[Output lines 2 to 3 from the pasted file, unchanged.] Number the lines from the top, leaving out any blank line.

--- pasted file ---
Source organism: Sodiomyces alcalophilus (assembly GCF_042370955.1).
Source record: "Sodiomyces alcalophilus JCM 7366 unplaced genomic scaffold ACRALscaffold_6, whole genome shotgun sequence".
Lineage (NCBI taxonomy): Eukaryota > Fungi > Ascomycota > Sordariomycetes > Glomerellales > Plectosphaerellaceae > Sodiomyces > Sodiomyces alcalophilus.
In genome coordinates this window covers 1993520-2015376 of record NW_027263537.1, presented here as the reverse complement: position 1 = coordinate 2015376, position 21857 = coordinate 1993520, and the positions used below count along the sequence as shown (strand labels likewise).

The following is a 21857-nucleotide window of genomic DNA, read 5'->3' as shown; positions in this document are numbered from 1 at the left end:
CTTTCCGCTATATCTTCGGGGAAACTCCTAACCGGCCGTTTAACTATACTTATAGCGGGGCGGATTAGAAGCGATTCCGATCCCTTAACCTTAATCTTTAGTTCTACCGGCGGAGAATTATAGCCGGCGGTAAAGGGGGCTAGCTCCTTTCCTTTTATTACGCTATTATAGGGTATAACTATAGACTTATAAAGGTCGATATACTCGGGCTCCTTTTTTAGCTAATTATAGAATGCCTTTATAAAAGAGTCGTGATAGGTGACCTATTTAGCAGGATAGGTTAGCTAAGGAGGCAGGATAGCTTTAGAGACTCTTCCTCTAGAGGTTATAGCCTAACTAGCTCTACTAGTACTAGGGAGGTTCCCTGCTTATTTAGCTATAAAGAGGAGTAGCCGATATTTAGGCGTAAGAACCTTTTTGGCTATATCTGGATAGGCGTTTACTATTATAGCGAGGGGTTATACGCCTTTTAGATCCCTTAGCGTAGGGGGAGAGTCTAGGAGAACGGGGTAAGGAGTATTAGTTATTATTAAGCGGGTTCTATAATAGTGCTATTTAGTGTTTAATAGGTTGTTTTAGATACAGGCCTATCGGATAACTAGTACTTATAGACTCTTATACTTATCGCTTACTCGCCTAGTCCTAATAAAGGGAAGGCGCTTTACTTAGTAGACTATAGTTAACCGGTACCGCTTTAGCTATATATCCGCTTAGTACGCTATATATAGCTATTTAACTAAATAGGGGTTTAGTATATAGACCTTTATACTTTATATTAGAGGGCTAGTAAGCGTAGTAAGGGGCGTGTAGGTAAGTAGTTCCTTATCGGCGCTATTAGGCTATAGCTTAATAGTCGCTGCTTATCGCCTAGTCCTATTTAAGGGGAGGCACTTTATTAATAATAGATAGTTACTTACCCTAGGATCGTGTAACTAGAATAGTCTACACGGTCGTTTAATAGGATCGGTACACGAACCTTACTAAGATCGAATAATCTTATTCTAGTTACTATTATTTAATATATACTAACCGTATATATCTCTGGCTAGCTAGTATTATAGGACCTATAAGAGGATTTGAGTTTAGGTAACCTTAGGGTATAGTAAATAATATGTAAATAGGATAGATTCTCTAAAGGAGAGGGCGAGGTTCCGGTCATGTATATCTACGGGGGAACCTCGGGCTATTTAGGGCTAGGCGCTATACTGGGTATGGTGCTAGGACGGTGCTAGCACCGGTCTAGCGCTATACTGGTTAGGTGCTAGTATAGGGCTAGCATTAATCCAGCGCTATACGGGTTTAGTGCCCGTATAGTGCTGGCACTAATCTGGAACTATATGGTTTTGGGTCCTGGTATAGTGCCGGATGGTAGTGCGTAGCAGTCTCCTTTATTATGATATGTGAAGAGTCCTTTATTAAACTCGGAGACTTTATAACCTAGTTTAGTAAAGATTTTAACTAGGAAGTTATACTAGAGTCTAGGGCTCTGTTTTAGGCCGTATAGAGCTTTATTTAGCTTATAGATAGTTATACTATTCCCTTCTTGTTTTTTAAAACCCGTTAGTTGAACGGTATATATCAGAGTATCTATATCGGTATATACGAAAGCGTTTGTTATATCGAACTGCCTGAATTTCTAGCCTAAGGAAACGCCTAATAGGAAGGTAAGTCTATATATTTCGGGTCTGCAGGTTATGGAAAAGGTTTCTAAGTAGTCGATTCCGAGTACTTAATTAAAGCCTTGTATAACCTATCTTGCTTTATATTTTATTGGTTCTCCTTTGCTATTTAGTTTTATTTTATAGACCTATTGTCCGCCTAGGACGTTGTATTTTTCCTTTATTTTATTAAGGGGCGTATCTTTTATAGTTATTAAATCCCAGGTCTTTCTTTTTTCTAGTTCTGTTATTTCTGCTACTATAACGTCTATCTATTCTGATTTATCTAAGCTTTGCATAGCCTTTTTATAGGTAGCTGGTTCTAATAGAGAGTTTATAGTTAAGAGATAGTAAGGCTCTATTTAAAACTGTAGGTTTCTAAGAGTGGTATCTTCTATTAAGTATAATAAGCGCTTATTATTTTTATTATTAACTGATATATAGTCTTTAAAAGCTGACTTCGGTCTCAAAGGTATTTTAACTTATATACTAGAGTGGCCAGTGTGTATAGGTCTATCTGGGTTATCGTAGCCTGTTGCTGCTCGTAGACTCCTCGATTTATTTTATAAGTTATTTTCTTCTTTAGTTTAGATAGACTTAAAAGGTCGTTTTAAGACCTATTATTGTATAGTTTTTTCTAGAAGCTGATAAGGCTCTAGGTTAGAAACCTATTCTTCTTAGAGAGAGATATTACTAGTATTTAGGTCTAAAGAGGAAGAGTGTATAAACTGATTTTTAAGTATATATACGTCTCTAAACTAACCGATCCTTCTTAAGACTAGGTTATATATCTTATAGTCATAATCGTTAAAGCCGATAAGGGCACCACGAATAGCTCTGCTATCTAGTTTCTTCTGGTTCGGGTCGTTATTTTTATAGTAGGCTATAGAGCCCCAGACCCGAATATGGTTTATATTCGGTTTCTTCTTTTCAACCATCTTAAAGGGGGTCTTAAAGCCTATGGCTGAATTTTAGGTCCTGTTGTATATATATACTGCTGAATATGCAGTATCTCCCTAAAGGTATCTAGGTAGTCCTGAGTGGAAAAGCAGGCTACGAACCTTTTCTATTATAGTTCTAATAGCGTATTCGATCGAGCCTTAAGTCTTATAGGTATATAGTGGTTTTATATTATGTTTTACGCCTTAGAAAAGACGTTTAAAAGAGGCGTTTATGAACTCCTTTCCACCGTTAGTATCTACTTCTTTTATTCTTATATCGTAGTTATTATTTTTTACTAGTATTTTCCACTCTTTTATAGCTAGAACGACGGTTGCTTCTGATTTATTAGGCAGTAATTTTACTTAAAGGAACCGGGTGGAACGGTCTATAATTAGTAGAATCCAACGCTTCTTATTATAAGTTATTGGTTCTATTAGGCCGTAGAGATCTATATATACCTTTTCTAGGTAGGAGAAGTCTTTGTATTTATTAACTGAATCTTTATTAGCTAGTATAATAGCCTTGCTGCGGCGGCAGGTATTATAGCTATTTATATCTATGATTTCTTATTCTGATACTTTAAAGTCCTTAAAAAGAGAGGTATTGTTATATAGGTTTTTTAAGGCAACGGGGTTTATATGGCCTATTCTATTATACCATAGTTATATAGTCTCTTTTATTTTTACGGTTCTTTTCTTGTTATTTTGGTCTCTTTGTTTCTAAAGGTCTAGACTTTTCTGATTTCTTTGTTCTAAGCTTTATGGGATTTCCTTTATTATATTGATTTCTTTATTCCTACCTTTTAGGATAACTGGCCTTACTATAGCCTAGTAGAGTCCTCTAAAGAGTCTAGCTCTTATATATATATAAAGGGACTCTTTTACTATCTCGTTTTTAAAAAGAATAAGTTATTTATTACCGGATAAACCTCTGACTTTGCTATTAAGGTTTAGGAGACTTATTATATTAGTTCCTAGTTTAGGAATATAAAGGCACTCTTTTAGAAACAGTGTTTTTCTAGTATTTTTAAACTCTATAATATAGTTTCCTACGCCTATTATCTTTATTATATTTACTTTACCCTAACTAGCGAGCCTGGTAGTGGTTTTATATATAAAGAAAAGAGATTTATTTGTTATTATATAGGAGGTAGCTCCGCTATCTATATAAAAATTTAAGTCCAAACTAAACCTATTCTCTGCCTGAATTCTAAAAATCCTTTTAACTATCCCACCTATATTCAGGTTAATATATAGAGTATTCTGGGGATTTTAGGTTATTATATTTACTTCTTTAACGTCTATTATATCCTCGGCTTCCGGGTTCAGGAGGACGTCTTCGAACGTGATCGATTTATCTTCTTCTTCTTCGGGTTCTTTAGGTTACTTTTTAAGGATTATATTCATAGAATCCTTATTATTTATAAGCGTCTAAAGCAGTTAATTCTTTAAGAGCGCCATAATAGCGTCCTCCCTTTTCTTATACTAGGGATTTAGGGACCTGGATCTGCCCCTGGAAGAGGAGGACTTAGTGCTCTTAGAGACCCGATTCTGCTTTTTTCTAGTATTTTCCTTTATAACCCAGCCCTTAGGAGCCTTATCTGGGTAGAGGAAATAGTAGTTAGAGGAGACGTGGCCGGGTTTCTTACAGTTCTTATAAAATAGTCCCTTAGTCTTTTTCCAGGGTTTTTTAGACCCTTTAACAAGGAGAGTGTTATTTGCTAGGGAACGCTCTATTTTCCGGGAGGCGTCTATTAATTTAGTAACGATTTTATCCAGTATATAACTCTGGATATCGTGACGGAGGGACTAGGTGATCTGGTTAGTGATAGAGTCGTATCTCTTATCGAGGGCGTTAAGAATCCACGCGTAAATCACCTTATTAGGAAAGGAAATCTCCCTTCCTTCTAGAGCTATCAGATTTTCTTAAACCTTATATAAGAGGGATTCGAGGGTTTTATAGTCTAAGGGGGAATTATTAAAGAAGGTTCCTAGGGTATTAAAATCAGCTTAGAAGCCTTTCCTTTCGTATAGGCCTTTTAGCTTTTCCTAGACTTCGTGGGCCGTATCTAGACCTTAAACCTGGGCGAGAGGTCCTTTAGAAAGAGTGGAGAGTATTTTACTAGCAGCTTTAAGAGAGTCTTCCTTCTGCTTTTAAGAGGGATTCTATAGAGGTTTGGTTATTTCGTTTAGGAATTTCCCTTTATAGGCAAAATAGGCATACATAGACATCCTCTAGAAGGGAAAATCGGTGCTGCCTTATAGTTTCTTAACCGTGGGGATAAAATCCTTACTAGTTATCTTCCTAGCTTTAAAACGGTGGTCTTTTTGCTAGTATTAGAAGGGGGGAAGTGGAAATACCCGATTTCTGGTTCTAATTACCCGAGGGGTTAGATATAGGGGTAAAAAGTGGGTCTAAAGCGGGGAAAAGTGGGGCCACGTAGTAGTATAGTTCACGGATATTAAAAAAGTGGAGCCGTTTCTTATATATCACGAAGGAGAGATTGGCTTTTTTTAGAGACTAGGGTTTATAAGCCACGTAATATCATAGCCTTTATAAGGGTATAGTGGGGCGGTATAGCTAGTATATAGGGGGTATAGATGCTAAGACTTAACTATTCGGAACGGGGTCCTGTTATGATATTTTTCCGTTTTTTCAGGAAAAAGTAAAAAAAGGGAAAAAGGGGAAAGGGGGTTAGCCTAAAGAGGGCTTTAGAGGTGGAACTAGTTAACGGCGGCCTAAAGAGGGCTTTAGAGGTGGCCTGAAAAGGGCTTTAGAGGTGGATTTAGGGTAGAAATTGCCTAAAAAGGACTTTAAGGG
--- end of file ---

Source record: "Sodiomyces alcalophilus JCM 7366 unplaced genomic scaffold ACRALscaffold_6, whole genome shotgun sequence".
Lineage (NCBI taxonomy): Eukaryota > Fungi > Ascomycota > Sordariomycetes > Glomerellales > Plectosphaerellaceae > Sodiomyces > Sodiomyces alcalophilus.